Eugenie C. Scott, executive director of the National Center for Science Education, and Glenn Branch, deputy director of NCSE, have edited Not in Our Classrooms: Why Intelligent Design Is Wrong for Our Schools (Beacon Press). The new book is a collection of essays by leading thinkers who outline the threat presented by “intelligent design,” the latest variant of creationism.
Scott discusses the book in this Q&A with Church & State.
Q. The new book you’ve edited with Glenn Branch has a provocative title: Not In Our Classrooms: Why Intelligent Design Is Wrong for Our Schools. Let’s get right to the heart of the matter: Why shouldn’t intelligent design (ID) be taught in our schools?
Scott: ID should not be taught both for pedagogical and legal reasons. The few scientific claims that ID makes are not supported by the evidence, and the view of science it incorporates is greatly different than that of mainstream science. ID is therefore pedagogically unsuitable for presentation in a science class. And, because it is a sectarian religious dogma, it should not be advocated in the public schools in any class. In summary, intelligent design is a sectarian religious dogma masquerading as science.
Q. You contribute a chapter in the book about the history of creationism. Over the years, we’ve seen advocates of creationism change their terminology. They have called their ideas “evidence against evolution,” the “theory of abrupt appearance” and others. What is the significance of the use of the term “intelligent design”?
Scott: The term “intelligent design” was coined by a group of creationists who were unhappy with the failure of a previous form of creationism, “creation science,” to pass legal muster. Creation science also fails to appeal to mainstream Protestants and Catholics because it relies upon biblical literalist theology. To avoid the problems of creation science, the founders of intelligent design sought a “creationism lite” that would appeal across the board to Christians, but that would also avoid sounding too religious and thus duck under the First Amendment.
So instead of saying “God did it,” they contended that complex structures were the result of the actions of an “intelligent agent.” This was vague enough, they hoped, that all Christians could accept it – they weren’t arguing for six-day creation – and they hoped that by not mentioning God explicitly, they could avoid the First Amendment. Alas for them, they failed, as illustrated by the ruling in Kitzmiller v. Dover Area School District.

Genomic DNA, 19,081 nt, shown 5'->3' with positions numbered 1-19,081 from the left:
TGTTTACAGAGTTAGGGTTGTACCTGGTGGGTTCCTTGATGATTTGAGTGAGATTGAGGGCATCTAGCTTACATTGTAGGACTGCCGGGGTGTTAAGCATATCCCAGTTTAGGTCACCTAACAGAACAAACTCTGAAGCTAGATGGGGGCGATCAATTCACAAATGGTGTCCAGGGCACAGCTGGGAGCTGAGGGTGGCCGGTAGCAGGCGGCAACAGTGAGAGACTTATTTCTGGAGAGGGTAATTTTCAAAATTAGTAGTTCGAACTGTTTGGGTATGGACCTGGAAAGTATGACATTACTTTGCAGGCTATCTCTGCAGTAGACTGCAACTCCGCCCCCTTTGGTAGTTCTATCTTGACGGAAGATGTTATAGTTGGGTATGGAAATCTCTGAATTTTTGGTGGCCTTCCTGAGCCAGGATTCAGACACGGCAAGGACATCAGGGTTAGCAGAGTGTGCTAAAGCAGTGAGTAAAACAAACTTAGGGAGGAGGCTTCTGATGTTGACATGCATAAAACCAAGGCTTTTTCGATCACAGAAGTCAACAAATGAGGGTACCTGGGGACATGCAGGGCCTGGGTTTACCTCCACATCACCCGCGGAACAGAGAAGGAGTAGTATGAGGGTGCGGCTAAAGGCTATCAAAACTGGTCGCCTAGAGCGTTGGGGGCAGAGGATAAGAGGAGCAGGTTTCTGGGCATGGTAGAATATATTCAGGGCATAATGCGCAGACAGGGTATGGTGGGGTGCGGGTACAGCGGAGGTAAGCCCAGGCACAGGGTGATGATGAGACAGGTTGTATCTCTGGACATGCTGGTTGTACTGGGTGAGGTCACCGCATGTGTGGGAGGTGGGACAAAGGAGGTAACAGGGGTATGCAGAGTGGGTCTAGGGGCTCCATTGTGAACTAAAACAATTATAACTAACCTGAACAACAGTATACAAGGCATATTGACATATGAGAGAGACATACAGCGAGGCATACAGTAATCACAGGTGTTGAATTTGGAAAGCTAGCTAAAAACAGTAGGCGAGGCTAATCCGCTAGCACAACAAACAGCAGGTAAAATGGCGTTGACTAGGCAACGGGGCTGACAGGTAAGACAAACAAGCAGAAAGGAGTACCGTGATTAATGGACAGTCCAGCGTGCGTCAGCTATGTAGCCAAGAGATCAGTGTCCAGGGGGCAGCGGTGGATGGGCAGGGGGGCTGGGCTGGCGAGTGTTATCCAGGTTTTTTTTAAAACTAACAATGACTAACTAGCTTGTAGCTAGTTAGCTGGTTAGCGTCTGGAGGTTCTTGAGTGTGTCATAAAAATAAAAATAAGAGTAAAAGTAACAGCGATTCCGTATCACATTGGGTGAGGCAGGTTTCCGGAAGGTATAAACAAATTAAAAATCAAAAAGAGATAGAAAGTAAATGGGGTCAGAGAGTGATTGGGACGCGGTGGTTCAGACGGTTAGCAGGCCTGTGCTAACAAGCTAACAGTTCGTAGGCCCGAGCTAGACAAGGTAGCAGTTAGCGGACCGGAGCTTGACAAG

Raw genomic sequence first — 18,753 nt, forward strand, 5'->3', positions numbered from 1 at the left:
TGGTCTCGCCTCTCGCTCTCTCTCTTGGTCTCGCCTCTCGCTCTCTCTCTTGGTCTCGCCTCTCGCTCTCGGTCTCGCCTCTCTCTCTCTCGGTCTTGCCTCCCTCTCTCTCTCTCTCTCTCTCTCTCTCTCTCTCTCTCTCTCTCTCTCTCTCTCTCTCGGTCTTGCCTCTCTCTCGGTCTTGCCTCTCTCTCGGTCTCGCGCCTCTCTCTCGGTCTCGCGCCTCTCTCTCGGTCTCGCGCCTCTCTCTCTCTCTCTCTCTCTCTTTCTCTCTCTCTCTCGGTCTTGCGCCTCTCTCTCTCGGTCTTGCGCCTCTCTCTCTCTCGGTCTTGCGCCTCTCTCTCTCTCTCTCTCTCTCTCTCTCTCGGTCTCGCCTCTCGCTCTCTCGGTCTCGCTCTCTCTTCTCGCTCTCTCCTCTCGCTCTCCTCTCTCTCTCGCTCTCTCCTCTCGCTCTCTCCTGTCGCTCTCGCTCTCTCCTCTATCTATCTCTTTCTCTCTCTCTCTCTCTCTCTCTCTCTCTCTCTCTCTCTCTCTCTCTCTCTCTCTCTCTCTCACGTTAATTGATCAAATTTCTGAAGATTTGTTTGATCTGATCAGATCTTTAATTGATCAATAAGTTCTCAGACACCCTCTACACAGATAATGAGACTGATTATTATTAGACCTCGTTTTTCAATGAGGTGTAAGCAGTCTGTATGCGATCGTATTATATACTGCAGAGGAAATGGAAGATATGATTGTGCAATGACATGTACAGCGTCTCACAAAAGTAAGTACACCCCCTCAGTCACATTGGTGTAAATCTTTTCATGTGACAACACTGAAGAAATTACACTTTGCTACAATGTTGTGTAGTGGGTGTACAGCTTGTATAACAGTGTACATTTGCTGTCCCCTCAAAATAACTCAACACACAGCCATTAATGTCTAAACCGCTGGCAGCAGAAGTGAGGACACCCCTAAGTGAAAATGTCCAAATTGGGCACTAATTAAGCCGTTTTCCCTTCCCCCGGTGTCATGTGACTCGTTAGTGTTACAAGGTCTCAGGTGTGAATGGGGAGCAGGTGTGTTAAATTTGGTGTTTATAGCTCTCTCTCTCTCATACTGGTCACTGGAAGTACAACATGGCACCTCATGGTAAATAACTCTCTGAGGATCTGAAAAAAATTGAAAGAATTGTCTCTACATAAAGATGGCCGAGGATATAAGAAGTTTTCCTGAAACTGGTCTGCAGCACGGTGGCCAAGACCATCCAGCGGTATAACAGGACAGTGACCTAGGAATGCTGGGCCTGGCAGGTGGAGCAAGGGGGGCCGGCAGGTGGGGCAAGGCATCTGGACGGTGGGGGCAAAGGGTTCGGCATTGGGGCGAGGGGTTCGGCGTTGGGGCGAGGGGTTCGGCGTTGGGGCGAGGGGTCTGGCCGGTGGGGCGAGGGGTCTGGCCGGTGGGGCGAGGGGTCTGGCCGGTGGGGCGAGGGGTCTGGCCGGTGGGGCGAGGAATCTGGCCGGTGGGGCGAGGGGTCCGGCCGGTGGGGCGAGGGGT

Q. Not In Our Classrooms contains an essay by two theologians who debunk ID. Why are religious voices important in this debate?
Scott: Creationists have convinced a large segment of the population that one has to choose between faith and evolution. It is true that evolution is incompatible with some Christian interpretations, but it is not incompatible with all. The best-kept secret in this controversy is that mainstream Protestants and Catholics accept evolution, and mainstream theologians are the ones who have to make this point.
Q. The Discovery Institute, the nation’s leading pro-ID group, claims to be a non-religious organization and works at keeping overt religious references out of its materials and public comments. How does this group fit into the larger push for creationism?
Scott: The Discovery Institute follows in the well-worn path of creation science by claiming to be a scientific organization rather than a religious ministry, but actions belie words. Publications by its fellows that it promotes on its Web site and at Discovery Institute-sponsored conferences clearly present a sectarian Christian agenda. And of course the whole raison d’être of intelligent design is to claim that science cannot explain certain phenomena and hence they must be explained by the “intelligent agent” (God). So the Discovery Institute uses the same techniques as the proponents of creation science before them, to deliver a somewhat watered-down, but still easily recognizable, version of the same message.
Q. Traditional “young-earth” creationists insist that the earth is only 6,000 years old, basing this on their reading of the Book of Genesis. Many advocates of ID accept that the earth is ancient. How do these two camps work together despite their differences?
Traditional creationists have written that the intelligent- design arguments may lead people away from evolution, but they will not lead people to Jesus. Basically they criticize ID as being “insufficiently biblical.” This is true of the leaders of the traditional creationist organizations; the rank-and-file still appear to be embracing intelligent design as a useful way of combating evolution in the schools.